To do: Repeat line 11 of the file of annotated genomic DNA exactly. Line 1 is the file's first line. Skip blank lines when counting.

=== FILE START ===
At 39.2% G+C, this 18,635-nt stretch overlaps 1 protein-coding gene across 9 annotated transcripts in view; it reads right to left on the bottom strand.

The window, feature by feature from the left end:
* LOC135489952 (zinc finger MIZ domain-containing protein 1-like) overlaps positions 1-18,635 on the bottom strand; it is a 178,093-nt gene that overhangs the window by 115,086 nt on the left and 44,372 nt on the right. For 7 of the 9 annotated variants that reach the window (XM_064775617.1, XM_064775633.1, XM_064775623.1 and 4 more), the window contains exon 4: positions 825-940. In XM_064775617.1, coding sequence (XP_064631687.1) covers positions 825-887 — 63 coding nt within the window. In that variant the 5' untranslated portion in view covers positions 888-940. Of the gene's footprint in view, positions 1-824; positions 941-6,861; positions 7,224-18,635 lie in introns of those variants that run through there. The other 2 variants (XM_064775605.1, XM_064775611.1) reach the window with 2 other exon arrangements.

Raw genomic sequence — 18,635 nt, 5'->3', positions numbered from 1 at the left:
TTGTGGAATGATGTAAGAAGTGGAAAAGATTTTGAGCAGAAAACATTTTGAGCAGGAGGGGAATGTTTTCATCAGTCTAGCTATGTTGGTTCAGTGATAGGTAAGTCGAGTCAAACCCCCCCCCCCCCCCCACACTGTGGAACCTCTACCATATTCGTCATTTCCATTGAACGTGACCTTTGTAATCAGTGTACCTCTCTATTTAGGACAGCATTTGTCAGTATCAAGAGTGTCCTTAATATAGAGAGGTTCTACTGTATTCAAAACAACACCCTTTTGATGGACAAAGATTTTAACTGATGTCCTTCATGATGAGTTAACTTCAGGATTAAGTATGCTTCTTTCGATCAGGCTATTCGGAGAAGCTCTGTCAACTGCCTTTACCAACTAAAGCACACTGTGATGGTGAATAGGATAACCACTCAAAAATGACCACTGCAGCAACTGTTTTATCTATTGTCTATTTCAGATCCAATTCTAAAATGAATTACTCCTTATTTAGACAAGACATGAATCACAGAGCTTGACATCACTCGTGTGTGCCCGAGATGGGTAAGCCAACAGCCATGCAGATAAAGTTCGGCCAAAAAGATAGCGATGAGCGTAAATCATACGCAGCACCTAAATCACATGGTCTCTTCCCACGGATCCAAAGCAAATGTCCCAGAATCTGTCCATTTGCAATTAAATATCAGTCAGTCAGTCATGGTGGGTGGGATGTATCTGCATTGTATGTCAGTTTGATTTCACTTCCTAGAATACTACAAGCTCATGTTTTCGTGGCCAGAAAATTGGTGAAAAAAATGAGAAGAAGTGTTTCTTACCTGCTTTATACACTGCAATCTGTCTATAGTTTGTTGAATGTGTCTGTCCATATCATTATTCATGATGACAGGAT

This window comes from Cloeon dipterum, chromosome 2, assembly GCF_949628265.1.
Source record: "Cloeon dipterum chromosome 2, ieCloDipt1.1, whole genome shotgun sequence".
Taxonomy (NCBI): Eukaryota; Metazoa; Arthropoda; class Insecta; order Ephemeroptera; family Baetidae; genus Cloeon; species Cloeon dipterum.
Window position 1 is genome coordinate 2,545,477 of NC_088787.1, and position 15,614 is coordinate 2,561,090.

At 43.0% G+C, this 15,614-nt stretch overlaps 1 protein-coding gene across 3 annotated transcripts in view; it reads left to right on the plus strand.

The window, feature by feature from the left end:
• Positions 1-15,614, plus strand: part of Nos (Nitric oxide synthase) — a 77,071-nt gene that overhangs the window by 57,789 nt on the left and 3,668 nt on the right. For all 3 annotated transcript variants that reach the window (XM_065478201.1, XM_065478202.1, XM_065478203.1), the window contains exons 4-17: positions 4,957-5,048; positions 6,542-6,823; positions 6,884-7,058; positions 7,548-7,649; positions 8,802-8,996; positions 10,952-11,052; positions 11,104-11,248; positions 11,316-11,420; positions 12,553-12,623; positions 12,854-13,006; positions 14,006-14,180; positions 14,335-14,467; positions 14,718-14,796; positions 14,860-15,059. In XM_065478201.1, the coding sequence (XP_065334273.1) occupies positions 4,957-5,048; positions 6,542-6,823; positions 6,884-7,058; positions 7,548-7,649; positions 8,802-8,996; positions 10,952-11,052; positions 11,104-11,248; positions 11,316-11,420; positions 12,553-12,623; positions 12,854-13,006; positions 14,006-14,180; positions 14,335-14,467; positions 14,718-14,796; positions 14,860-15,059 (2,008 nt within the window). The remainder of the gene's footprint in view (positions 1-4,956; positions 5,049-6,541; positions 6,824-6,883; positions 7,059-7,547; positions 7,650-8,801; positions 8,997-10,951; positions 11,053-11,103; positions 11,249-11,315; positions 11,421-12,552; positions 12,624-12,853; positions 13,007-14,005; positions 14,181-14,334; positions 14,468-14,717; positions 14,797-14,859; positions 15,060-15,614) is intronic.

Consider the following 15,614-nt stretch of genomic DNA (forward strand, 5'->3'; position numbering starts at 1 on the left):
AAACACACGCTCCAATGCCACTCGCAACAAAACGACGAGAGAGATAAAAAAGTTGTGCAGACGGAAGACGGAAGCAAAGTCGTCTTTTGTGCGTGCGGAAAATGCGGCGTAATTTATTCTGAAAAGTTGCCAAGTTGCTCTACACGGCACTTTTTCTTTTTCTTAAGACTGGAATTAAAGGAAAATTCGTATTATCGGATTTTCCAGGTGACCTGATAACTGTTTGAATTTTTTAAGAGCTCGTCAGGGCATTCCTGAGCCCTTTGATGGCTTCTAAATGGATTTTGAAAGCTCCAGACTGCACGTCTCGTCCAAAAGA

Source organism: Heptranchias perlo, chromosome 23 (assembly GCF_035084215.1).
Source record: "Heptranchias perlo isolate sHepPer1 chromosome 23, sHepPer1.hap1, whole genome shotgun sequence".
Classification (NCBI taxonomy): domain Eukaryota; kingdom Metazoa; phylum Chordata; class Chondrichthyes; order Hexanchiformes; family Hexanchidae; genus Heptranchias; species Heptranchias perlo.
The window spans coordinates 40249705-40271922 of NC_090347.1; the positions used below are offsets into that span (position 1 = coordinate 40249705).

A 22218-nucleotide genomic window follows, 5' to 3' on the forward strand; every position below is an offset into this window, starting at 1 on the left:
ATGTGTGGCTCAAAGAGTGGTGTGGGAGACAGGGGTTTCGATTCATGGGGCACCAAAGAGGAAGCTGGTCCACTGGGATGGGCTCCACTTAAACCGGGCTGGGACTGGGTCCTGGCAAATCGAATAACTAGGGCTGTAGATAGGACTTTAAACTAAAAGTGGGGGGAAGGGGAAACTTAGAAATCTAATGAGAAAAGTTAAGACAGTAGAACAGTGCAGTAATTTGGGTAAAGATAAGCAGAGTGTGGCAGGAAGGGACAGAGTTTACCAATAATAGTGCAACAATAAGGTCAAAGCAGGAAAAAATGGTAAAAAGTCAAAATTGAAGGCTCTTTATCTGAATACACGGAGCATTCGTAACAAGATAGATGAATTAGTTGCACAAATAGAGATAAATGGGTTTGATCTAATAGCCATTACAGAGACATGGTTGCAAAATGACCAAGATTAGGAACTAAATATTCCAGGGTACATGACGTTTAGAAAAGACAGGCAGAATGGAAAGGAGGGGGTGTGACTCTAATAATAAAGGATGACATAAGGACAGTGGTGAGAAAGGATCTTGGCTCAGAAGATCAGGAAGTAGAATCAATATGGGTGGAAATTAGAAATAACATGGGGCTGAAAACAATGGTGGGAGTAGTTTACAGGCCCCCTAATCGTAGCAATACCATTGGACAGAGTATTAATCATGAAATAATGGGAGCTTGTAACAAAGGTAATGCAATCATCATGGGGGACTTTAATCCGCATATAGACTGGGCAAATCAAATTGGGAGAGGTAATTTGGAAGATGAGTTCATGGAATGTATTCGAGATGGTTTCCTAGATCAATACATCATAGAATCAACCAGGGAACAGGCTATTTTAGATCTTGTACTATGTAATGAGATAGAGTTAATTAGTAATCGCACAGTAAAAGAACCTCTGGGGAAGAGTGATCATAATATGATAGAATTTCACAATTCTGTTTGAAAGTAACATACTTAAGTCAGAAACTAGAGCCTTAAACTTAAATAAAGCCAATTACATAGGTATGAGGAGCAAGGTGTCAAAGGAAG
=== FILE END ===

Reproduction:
The window, feature by feature from the left end: